Usher, David Guetta, Coldplay, Nelly Furtado and more go dark to support Earth Hour

David Guetta and Usher

The world is about to go dark. Earth Hour is a global environmental initiative in partnership with the World Wildlife Fund (WWF)  that encourages businesses, governments and communities to turn their lights off for one hour on March 23 at 8:30 p.m. Flipping the switch is a symbolic gesture of one’s commitment to sustain the environment.

Popular musicians from around the world are taking action and getting involved. They are wielding the uniting power of music to inspire people with Earth Hour — even after this year’s Earth Hour has passed.

David Guetta and Usher solidified their commitment to Earth Hour when their single, “Without You,” became the anthem for the official Earth Hour 2013 video.

Other artists including Coldplay, Nelly Furtado and The Temper Trap are also vehement advocates for the cause and actively spread awareness for Earth Hour.

Andy Ridley, CEO of Earth Hour, says, “The big difference from when we started in 2007 and now, is that the extreme effects on our environment are being seen in the daily lives of people all over the world. Musicians help us bring a far greater audience to the table to engage in the challenges that face our planet.”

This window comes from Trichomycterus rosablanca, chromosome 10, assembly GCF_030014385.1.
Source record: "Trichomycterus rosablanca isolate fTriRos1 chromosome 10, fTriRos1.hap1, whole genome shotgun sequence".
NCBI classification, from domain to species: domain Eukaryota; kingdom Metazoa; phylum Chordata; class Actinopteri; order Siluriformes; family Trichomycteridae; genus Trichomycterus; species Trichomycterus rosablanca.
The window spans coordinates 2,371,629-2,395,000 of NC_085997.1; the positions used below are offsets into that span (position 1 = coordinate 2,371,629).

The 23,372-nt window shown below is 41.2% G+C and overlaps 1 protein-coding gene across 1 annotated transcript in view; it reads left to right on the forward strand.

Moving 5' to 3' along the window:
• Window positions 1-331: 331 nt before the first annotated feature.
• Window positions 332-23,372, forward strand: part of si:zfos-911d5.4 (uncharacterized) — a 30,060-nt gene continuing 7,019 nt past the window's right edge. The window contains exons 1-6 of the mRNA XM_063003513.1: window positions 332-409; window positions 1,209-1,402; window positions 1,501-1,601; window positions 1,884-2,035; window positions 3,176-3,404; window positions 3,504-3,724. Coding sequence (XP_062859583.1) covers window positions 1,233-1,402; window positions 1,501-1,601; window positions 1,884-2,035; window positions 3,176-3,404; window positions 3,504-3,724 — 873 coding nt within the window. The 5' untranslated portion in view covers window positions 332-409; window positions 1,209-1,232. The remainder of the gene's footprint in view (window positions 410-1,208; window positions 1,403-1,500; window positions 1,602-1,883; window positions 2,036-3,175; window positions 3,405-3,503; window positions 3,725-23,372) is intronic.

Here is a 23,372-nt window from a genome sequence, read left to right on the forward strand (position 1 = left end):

Global artists have since joined in the mix and mobilized their fan bases in creative and engaging ways. UK pop band, McFly, wore panda “onesies” (a symbol of the WWF) and filmed their own version of the “Harlem Shake” to promote Earth Hour.

Swedish hip-hop artist Lazee is participating in the “I Will If You Will” campaign — a movement that commits individuals to taking positive action for the environment beyond Earth Hour. Lazee has promised to wear pink shoes, socks up to his knees, and pants up to his armpits for 24 hours if his colleagues give up their extravagant limos, cars, and taxis for public transportation for a month. Click here to join in and submit your “I Will If You Will” promise on YouTube.

Ridley says that the movement has always been about street party–not street protest. This philosophy helped Earth Hour grow from one city participating in 2007 to thousands of cities in 152 counties across every continent involving hundreds of millions of people.

Harmonize with your favorite musicians by remembering to go dark on March 23.

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